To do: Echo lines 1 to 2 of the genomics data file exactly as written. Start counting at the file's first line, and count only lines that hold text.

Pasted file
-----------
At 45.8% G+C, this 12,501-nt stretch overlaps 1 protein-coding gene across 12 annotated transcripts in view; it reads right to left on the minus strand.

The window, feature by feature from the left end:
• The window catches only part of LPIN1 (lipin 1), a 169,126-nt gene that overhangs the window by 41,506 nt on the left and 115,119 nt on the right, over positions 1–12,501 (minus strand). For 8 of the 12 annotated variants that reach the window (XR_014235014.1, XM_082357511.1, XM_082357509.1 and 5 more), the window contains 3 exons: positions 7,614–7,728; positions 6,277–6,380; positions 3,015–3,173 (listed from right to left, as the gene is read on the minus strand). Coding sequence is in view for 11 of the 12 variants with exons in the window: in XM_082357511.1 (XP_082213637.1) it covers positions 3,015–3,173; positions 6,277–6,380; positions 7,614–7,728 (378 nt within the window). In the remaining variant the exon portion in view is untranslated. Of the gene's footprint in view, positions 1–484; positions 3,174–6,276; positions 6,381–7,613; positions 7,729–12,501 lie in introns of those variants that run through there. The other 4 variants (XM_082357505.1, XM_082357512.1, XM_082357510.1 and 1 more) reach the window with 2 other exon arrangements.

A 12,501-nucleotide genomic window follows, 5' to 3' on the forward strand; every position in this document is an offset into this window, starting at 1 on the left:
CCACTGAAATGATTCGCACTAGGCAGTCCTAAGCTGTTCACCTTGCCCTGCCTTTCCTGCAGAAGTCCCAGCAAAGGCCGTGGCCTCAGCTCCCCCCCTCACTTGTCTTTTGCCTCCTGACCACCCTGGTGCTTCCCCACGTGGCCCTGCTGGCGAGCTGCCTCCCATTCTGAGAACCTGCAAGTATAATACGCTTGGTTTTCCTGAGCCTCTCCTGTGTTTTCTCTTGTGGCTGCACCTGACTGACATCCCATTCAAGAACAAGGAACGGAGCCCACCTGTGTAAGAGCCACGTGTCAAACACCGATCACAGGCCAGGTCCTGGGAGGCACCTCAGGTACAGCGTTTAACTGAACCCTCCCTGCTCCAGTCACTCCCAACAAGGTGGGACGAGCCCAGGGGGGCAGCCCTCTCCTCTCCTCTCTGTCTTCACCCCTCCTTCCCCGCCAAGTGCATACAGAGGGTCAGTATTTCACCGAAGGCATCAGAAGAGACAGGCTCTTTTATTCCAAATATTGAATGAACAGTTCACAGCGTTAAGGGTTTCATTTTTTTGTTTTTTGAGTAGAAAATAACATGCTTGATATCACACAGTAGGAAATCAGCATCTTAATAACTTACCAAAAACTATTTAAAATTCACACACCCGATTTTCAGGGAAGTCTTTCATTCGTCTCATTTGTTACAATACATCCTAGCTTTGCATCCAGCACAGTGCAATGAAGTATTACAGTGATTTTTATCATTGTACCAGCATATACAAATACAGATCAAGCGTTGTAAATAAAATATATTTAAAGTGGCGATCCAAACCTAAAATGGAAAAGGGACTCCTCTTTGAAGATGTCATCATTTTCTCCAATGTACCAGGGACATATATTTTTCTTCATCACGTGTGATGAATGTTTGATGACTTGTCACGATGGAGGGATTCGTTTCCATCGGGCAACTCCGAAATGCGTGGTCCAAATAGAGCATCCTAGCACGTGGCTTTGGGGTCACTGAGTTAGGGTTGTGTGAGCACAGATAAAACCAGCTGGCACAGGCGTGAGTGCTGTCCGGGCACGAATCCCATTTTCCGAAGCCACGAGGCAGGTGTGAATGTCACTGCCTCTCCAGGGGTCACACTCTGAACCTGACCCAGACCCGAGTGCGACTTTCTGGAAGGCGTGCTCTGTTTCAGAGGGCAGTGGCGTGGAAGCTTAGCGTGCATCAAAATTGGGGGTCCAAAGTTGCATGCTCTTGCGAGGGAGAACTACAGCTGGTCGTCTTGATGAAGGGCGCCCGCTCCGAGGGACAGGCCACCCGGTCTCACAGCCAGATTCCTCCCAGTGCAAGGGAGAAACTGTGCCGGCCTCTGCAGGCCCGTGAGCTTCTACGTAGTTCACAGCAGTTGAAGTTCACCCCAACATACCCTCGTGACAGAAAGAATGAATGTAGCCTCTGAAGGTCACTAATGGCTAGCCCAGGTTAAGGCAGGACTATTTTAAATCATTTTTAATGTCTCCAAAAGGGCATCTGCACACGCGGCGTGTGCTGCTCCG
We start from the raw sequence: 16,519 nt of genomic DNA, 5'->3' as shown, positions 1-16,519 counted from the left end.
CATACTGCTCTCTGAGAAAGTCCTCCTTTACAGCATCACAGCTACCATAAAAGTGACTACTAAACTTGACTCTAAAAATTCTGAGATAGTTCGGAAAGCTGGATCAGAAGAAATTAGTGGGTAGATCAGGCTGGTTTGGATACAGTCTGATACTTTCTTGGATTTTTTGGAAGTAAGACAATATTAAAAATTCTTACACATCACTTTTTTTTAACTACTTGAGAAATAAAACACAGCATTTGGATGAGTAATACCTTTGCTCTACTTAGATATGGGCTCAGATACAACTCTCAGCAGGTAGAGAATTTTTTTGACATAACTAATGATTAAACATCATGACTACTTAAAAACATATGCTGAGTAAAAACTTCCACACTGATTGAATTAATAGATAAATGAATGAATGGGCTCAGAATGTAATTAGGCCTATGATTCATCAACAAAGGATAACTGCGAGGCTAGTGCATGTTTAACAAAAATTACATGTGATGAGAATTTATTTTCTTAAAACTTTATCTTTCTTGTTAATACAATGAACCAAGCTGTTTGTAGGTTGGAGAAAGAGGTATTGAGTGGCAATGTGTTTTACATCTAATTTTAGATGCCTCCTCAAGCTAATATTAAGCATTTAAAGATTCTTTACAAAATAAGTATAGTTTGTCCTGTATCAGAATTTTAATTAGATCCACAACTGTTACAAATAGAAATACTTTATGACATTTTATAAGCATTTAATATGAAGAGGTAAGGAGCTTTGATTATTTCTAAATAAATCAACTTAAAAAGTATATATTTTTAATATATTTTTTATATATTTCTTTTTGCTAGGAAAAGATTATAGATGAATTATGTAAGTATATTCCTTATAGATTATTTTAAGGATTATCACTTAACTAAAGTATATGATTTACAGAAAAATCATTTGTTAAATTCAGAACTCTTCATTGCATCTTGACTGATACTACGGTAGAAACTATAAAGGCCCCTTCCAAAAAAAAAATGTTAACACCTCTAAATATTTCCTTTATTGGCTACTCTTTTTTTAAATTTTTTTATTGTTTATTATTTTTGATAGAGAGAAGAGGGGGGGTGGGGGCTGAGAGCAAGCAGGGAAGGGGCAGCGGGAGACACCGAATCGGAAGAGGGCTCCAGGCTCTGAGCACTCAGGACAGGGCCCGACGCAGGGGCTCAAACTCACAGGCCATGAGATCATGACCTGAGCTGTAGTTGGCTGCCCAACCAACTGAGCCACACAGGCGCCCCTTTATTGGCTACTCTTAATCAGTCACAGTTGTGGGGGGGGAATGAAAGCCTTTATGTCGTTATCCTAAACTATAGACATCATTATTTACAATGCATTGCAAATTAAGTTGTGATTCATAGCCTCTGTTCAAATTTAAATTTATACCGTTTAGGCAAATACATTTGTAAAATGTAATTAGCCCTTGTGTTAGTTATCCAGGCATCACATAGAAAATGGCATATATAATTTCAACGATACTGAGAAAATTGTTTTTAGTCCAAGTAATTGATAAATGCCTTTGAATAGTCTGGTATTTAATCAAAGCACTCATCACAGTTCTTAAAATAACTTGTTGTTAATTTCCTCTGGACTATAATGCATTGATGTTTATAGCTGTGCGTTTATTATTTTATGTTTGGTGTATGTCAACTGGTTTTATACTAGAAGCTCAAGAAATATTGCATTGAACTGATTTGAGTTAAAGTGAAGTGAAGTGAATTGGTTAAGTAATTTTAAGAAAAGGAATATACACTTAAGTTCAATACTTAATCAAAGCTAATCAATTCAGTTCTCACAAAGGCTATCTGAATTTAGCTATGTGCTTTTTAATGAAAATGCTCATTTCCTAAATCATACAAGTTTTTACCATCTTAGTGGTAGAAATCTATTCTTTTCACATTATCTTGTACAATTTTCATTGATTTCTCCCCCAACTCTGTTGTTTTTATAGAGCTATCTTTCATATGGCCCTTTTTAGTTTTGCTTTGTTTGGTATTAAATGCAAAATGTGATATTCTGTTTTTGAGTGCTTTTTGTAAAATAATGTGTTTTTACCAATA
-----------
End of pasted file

At 45.8% G+C, this 12,501-nt stretch overlaps 1 protein-coding gene across 12 annotated transcripts in view; it reads right to left on the minus strand.

The window, feature by feature from the left end: